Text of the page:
Bennie Lein, who has been sick
with smallpox the last two weeks
has recovered from his recent ill -
Mr. and Mrs. Henry Olson and
little sons, and Mr. and Mrs. Dallas
Barkman and daughter Dorothy, were
very pleasantly entertained at a
Sunday dinner by Mr. and Mrs. Al
fred Olson. *
Lein School No. 1 was open Mon
day after being shut down for a
Dodge Brothers Coach measures up in every
detail to the high standards of its builders.
Low, graceful and sturdy, it looks and per
forms the part of a true aristocrat.
The interior is roomy, comfortable and inviting.
The lacquer finish is exceedingly attractive in
Dodge Brothers blue with body stripe of
i V '
The chassis is the same on which Dodge
Brothers have concentrated all their experi
ences and resources for a decade. Comfortable
riding qualities and dependable performance
are therefore obvious attributes.
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week on account of the smallpox,
epidemic in this community. ,
Eddie Arneson spent Sunday aft
ernoon with his friends, Einar and
Mr. and Mrs. Dallas Barkman and
daughter Dorothy, spent Friday eve
ning at the Elmer Arneson home.
Harold Christianson called at the
B. N. Lein home Sunday.
Mr. and Mrs. Elmer Arneson were
callers at the Fritz Hagen home
Miss Lydia Ohnstad was called to
her home at Willow City Friday
where she will attend the funeral of
The Ladies’ Aid will be held at the
home of Elmer Arneson, Feb. 11, in
stead of the J. M. Lein home as pre
Mrs. Henry Olson and babe re
turned home on Thursday of last
week from a seven weeks absence
Mr. and Mrs. E. A. Van Vlcet had
as their guests at Sunday dinner,
THE BISMARCK TRIBUNE
Mr. mid Mrs. Albert Christianson
and Miss Myrtle.
Miss Viola Hargrave spent her
weekend at the George Shaffer home
Mrs. J. W. Beyer has been on the
sick list for several weeks. Miss
Caroline Sehoon assisted her on Sat
M rs. Jessie Olson spent Saturday
until Monday visiting among rel
atives and friends at Driscoll.
Mr. and Mrs. Harold Hargrave,
Ralph Beyer, and John Hagner
spent Sunday at the home of Mr.
and Mrs. Frank Shaffer.
Little Mildred Selland returned on
Monday to her parental home after
spending several weeks with her
grandparents, Mr. and Mrs. Christ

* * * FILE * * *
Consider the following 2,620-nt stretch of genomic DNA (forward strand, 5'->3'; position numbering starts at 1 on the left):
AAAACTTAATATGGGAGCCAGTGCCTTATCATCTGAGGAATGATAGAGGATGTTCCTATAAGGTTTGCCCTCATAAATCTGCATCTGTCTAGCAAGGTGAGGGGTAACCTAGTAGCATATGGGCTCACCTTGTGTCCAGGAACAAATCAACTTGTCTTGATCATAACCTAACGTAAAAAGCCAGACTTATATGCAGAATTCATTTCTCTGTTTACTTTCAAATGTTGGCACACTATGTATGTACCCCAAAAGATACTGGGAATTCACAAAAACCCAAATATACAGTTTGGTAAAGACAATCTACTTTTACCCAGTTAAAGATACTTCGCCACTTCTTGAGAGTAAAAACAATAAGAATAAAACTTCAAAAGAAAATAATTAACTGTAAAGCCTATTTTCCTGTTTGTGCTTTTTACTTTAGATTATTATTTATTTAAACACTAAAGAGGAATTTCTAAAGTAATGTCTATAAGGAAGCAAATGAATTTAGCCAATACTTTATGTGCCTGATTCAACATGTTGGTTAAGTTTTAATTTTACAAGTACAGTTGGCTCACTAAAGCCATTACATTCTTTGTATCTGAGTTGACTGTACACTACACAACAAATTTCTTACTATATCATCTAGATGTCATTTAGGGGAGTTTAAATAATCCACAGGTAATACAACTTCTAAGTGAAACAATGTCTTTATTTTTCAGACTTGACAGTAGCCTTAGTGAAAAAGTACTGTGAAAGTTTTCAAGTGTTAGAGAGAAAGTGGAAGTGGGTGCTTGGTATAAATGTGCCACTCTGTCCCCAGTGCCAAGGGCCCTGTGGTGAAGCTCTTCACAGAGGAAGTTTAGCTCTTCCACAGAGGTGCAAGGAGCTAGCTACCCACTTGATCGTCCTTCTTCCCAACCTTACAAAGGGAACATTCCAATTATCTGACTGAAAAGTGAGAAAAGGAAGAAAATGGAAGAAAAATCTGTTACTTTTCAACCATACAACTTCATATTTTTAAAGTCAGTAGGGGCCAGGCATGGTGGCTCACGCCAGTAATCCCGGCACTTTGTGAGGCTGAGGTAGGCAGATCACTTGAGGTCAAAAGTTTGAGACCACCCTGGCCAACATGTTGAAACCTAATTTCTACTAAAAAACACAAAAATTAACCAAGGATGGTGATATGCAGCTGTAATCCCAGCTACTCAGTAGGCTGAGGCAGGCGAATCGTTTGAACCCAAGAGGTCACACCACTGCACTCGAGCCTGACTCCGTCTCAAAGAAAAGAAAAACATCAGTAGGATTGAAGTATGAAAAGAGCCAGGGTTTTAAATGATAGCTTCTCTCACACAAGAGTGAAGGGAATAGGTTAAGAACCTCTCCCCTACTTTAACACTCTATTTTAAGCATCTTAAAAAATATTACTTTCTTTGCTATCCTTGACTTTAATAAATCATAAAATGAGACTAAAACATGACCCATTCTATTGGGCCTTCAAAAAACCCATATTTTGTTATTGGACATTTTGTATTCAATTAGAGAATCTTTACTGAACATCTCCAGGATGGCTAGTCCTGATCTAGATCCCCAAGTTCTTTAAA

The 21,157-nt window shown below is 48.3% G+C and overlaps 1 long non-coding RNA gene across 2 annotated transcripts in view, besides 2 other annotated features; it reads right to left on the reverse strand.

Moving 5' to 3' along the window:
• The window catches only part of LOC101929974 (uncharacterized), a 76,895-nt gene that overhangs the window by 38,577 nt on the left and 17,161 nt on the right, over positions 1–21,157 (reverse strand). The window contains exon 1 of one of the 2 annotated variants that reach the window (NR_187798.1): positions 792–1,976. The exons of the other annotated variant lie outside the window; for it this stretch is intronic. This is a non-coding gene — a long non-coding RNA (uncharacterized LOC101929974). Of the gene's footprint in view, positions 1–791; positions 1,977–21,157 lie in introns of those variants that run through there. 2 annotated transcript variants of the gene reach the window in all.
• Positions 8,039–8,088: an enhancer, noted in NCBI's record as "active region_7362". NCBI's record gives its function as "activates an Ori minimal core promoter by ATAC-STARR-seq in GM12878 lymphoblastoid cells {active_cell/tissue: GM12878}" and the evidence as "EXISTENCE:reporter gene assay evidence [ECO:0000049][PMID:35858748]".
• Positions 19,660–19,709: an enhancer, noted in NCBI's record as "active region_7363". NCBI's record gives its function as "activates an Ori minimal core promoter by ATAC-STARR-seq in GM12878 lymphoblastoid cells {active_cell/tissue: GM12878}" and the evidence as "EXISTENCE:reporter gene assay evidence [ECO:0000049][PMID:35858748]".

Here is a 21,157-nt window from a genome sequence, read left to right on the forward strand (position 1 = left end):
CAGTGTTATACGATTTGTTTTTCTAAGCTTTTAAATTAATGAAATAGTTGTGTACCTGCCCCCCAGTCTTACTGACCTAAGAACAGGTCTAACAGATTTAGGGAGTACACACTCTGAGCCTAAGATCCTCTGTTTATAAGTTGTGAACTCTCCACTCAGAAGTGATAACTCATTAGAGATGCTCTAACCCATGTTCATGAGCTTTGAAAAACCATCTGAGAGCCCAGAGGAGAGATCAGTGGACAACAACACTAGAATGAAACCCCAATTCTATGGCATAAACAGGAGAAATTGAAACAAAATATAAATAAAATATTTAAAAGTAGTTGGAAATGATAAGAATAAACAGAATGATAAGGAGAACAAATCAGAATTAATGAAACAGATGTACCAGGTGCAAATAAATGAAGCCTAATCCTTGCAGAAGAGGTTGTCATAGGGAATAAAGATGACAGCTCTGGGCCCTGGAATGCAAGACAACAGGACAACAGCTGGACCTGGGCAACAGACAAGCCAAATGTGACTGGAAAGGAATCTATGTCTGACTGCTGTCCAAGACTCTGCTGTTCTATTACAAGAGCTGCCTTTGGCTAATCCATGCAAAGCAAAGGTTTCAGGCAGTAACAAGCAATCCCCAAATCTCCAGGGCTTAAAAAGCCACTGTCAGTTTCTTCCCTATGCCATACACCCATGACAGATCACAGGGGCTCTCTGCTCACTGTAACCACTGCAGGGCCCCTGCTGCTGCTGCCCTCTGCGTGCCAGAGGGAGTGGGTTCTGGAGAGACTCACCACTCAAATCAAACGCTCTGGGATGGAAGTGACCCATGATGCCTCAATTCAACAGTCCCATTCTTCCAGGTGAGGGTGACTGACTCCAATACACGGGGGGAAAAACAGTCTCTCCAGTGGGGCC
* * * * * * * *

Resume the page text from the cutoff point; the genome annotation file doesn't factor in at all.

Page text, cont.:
M rs. William Meyer was happily
surprised last Saturday evening by
a host of friends and relatives who
gathered at her home to help her
celebrate a birthday anniversary.
W'hist and conversation were the
pastime of the evening. At mid
night a very nice lunch was served,
and many gifts were left as.a birth
Mr. and Mrs. Ole Newland and
little sons spent Monday evening
at the Henry Olson home.
Mr. and Mrs. Frank Shaffer ac
companied by Mrs. Albert Christian
sen autoed to Bismarck am Tuesday.
M iss Alfa Erickson has been
spending the past week at the home
of relatives near Driscoll, Mr. and
Mrs. E. J. Erickson.
Miss Pricilla Alauson' who has
been employed at the Art Bjorhus
home returned to her home on Sat
B. F. Paslay was a capitol business
caller on Tuesday and Wednesday.
• Mrs. Harold Hargrave and Viola
Hargrave, Clara Lein and Clarence
Olson spent an enjoyable Tuesday,
evening at the Henry Nelson home.
George Erickson of Bismarck ar
rived on Tuesday and is spending
several days at the J. W. Beyer
Dr. Lodge and George Shaffer of
Steele were pleasant ’ callers ut the
Harold Hargrave home on Tuesday
Mrs. Warren Beliele gave her as
sistance on Wednesday to Mrs. J.
W. Beyer, who is ill, troubled with
Mr. and Mrs. Christ Sehoon and
son, August spent Monday until
Thursday of this week at' the Cap
itol city. Mr. Sehoon consulted a
doctor and had some of his teeth ex
tracted. While in the city they were
guests of Mr. and Mrs. Robert
Sharp, Sr. ' . . *. •
Mr. and Mrs. Frank Shaffer autoed
to Steele Wednesday add spent the
day at the home of their son, Geo
Misses Vivian Shaffer and Nora
Olson remained over on Wednesday
evening at the Harold Hargrave